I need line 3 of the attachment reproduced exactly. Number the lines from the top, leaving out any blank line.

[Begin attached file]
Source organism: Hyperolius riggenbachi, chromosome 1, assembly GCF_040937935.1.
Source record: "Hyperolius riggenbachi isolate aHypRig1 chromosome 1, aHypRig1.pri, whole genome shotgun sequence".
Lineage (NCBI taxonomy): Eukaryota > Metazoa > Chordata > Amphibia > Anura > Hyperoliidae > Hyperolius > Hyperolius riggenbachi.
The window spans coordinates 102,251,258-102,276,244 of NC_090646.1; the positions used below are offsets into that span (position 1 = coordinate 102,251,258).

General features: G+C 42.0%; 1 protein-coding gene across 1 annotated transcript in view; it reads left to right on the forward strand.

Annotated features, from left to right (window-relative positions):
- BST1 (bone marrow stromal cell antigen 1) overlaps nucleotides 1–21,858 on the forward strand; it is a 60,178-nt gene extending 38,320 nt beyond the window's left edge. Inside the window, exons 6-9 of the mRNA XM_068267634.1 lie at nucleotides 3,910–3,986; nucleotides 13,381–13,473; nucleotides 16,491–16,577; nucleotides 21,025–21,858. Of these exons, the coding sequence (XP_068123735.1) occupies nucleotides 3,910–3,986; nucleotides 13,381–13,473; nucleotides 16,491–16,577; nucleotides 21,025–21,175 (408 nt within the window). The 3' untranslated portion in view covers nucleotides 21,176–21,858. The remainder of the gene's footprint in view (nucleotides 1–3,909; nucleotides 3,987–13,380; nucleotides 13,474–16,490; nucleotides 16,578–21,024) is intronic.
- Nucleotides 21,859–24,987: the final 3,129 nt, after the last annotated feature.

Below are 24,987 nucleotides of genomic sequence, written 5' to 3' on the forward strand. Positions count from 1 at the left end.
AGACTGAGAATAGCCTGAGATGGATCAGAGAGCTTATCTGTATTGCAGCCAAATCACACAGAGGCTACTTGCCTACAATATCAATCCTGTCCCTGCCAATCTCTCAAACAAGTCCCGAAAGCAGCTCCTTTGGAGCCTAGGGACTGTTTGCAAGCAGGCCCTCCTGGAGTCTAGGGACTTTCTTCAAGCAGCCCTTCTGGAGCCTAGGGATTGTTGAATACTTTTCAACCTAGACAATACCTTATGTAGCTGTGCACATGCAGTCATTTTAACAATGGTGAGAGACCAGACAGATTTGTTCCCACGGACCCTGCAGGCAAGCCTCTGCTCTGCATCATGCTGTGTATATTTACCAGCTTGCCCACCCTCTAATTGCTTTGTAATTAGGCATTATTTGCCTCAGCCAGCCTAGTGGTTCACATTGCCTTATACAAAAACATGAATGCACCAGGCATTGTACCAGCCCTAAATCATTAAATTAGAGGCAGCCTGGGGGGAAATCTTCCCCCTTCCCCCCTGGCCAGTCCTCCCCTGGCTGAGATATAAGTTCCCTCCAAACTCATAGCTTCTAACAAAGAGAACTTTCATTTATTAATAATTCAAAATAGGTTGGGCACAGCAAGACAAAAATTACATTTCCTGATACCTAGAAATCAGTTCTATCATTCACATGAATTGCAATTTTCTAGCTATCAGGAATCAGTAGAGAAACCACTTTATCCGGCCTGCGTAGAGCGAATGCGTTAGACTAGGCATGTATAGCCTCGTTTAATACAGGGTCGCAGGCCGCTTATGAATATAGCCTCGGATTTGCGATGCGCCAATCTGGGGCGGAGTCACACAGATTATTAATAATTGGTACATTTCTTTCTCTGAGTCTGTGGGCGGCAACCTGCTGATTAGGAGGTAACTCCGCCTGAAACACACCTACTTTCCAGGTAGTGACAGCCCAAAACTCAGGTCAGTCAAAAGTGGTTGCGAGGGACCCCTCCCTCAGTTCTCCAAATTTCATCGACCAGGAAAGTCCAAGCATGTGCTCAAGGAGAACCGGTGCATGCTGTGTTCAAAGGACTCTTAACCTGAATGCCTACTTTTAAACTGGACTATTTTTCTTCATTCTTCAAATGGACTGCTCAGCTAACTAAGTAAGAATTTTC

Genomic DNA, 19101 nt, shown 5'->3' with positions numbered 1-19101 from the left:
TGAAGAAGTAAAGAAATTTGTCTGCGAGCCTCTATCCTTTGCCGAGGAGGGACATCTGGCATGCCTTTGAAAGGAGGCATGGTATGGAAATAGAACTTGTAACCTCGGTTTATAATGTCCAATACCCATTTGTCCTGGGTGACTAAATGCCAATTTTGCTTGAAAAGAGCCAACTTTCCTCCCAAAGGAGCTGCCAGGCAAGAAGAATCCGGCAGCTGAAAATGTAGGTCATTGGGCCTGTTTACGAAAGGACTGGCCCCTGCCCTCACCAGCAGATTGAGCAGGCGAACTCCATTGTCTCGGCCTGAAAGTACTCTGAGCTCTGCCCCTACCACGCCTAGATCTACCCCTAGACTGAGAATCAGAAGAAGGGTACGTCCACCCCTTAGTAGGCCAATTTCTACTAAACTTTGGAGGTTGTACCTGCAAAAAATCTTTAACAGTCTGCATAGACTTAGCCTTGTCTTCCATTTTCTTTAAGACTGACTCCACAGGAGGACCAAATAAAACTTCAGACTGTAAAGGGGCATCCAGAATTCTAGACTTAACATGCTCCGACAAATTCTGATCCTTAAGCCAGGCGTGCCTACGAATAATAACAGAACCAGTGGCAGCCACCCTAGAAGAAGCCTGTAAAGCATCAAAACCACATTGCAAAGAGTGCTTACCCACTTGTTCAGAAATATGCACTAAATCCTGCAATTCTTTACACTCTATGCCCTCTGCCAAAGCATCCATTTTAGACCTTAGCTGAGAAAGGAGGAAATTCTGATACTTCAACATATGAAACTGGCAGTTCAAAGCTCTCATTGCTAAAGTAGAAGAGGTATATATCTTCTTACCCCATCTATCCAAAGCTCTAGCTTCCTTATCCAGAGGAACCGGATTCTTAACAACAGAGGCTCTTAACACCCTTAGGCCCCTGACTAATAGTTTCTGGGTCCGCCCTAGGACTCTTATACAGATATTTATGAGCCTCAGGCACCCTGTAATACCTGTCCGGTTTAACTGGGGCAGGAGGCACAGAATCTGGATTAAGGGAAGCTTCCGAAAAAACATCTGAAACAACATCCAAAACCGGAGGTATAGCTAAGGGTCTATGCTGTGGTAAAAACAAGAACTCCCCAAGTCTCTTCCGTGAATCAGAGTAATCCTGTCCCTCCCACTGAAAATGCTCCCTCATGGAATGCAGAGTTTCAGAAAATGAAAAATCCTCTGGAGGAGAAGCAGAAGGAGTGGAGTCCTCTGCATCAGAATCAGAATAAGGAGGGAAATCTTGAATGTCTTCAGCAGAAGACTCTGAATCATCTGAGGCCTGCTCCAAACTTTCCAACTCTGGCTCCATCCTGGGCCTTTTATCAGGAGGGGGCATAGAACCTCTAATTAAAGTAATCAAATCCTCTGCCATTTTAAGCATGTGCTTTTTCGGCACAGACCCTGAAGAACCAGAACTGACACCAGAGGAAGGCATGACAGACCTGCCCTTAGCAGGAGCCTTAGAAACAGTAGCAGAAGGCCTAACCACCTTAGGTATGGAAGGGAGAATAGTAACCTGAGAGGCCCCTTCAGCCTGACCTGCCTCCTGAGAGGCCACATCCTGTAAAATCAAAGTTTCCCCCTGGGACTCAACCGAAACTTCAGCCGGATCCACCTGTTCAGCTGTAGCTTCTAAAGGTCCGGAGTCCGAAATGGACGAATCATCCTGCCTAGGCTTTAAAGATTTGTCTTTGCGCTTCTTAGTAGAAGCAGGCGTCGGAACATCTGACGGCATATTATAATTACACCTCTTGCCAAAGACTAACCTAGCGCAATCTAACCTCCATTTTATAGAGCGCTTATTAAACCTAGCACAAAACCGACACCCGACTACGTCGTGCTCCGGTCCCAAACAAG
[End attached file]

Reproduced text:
Lineage (NCBI taxonomy): Eukaryota > Metazoa > Chordata > Amphibia > Anura > Hyperoliidae > Hyperolius > Hyperolius riggenbachi.